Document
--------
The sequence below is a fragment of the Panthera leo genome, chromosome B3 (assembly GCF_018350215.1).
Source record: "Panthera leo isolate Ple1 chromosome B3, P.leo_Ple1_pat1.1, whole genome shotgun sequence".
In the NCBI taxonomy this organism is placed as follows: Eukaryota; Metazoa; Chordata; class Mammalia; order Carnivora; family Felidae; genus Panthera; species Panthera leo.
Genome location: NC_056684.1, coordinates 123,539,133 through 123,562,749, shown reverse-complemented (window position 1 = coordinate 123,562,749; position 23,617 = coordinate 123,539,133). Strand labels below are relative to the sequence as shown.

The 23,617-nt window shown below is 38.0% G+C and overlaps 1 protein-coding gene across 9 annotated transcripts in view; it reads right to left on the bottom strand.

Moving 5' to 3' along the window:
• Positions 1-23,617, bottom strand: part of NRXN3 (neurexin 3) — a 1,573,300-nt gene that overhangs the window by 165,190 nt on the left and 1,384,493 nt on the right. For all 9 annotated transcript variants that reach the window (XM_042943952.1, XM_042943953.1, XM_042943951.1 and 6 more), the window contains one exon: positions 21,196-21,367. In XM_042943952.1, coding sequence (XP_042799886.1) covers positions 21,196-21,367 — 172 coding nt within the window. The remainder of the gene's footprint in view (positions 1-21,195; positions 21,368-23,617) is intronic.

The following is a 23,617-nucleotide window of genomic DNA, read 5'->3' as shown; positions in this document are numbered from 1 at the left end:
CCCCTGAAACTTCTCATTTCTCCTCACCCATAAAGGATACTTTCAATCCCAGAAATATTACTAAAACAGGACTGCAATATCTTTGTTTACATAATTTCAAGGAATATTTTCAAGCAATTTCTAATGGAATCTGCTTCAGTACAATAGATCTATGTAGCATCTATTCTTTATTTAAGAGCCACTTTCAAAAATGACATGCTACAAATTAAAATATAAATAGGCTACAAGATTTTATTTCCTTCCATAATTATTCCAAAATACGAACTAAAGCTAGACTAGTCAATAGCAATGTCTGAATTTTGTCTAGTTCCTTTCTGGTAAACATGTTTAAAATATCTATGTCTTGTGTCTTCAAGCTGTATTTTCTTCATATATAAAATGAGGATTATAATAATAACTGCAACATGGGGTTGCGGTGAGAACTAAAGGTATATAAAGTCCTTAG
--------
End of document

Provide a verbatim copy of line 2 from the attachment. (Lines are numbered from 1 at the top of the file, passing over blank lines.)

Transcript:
Source record: "Panthera leo isolate Ple1 chromosome B3, P.leo_Ple1_pat1.1, whole genome shotgun sequence".